For soccer fans flocking to Confederations Cup matches in Brazil's tropical northeast next week, getting tickets to the stadium should be...
A reader last week asked me about travel to the North East of Brazil for the World Cup. I advised him the best I could, which actually was very little, as I have no real knowledge of that area, So I did a bit of digging and came up with this interesting NBC news article. NBC paint a grim picture of travel to the area siting the Confederation Cup event as a dummy run for the World Cup. So let see if it's all true. 'They state that they found little English being spoken even in expensive hotels'. I can't say this as been my experience of expensive hotels in Brazil and I've stayed in a few but never further North than Buzios in fairness. I have always found them to be as expected with a lot of staff knowing some English not just reception staff. In the last year and a half the increase of English around Rio has been amazing I am always bumping into people who teach English or are learning English, I joke that Brazil is turning into a country of English teachers, but maybe I'm attracting them by some cosmic energy, who knows but I know for a fact that you wouldn't struggle in an expensive hotel in Rio to find staff that understand basic English. I also take issue which the statement "If you can afford English lessons, you're not going to work the front desk of a hotel," said Gunde Schneider, a Brazilian of German descent with a bed-and-breakfast in nearby Gravata. "More likely, you're the owner of the hotel." That's most definitely not the case in Saquarema and even our caretaker on the farm studied English at night school at the local college for little cost. The article goes on to suggest that Recife isn't best placed for flights or accommodation, on I have no idea as I've never been, but you can read another article about flights to Brazil on worldcuplatest. The article finishes with a warning about costs and I can't argue with them Brazil isn't a cheap holiday option at anytime but when an event like the World Cup is being staged, oh boy are they planning to clean up. I would imagine the cheapest accommodation you are going to get will be £10.00 a night on my natural campsite in the tranquil beauty of rural Saquarema, nature at her best. Website will be finished soon, I hope, campinbrazil.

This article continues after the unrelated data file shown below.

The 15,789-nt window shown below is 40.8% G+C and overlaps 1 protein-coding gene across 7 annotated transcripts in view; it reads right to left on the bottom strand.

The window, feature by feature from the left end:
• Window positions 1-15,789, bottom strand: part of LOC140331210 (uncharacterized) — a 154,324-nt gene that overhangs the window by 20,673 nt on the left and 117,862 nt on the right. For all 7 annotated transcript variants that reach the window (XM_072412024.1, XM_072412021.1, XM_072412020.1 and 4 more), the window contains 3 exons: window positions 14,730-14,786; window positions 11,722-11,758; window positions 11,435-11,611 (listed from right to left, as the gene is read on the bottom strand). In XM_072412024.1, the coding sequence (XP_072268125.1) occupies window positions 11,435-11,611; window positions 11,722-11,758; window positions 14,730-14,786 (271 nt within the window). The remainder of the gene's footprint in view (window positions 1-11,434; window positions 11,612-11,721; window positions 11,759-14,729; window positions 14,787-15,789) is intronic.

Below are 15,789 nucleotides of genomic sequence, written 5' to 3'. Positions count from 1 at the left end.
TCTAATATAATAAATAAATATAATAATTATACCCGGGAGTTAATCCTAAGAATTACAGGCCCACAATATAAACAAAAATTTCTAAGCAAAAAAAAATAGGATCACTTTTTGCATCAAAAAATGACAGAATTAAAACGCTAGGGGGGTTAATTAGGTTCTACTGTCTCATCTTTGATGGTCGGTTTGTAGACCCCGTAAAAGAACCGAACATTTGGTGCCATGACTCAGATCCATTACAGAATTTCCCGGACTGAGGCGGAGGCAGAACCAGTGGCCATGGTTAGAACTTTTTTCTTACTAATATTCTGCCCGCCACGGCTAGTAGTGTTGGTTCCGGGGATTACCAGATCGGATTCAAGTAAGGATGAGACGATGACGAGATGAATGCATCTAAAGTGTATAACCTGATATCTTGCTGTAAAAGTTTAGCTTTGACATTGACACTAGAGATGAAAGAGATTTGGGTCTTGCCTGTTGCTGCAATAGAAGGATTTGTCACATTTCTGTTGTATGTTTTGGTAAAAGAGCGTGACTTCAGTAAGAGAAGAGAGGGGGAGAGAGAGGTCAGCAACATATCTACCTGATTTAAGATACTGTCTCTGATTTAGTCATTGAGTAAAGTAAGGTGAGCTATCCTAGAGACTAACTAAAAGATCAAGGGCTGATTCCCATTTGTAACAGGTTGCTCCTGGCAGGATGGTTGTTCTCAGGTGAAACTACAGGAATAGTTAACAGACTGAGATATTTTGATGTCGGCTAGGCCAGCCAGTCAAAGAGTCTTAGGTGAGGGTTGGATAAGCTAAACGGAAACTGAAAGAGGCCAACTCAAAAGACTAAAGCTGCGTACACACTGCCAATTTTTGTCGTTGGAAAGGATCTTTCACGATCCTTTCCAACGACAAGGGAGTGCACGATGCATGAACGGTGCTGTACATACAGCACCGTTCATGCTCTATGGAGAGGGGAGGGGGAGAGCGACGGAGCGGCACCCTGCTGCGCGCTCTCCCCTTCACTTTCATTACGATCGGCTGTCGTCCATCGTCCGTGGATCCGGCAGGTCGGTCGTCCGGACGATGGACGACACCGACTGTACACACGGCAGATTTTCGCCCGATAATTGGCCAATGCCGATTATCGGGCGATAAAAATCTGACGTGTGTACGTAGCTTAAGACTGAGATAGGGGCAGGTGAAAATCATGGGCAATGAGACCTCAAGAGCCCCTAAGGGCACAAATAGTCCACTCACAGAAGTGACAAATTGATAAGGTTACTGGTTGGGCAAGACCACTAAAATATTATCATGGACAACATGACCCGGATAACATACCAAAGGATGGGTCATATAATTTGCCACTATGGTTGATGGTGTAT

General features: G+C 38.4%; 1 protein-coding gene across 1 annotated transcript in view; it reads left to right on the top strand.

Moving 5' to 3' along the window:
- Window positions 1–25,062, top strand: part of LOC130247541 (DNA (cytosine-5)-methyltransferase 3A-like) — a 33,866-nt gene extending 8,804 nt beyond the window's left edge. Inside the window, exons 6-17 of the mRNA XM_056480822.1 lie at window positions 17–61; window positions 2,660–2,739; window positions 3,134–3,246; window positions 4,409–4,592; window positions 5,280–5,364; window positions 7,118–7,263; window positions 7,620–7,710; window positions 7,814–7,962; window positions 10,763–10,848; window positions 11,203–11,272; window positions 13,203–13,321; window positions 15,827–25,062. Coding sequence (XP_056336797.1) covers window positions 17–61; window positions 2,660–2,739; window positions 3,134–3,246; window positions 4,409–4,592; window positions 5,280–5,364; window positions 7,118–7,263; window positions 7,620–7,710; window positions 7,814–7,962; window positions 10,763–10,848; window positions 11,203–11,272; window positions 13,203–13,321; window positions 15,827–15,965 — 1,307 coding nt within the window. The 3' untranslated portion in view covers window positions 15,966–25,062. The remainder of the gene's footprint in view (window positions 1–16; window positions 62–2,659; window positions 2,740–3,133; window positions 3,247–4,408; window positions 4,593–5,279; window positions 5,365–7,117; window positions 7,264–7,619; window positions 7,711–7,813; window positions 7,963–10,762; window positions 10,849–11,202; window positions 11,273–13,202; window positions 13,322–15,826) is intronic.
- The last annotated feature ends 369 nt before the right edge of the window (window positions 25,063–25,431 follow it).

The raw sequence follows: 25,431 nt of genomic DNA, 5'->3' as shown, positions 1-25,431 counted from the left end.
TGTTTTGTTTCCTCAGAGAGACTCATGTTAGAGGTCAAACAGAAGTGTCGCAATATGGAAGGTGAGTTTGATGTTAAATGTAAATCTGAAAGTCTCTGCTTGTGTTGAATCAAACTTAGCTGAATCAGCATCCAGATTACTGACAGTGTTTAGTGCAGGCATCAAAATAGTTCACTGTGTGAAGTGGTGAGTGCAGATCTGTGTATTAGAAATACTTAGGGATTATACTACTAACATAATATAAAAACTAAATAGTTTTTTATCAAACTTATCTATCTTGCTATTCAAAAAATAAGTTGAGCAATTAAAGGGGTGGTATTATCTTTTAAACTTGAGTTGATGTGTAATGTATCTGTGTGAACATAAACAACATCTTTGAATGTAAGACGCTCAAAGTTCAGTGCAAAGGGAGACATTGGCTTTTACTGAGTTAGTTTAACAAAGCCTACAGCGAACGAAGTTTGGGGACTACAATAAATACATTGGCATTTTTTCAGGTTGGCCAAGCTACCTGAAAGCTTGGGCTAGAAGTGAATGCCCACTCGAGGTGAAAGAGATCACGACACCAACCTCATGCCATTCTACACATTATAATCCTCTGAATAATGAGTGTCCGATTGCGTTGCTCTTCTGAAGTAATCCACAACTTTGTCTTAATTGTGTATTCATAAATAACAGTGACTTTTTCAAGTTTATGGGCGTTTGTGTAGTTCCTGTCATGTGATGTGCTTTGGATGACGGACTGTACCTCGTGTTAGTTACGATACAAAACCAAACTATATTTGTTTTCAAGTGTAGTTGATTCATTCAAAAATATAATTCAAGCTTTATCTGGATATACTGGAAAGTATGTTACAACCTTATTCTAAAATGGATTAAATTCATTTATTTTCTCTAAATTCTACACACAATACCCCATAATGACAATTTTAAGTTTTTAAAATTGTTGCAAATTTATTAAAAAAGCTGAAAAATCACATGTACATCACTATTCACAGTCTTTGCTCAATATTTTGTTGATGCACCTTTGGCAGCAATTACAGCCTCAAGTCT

A hop, skip and jump (ok, 4 hour bus ride) from the world famous Rio de Janeiro along the Costa Verde (Green Coast) of Brazil lies the little UNESCO heritage town of Paraty, sometimes spelt Parati, but always pronounced Para-Chee. A little piece of Portugal in tropical Brazil, Paraty was a blast from the past, chock full of old colonial architecture, cobbled streets, horse drawn carriages and old men peddling sweets in carts. A port town, Paraty is decidedly working class, and the simple, almost rough hewn architecture reflects that fact. In the 1800s when gold was still flowing from the mines up in Minas Gerais, Paraty was the port the Portuguese used to ferry the loot out of the country and to imperial coffers in Lisbon. When that gold dried up, Paraty fell in importance and faded into the annals of history, a mass exodus left the town almost empty, but it also meant that the buildings remained preserved in time without too much degradation all these years.
A relatively small town, Paraty can be covered by foot, and we spent few days there wandering about the cobbled lanes an amidst the beautiful buildings with their trademark windows. Late afternoons were spent sipping Agua de Coco on the beach, with Samba blaring from tinny speakers hung up in the trees on the sand. After our crazy time in São Paulo and Rio de Janeiro, it seemed a rather stark contrast that nobody seemed to be in any kind of hurry in Paraty.
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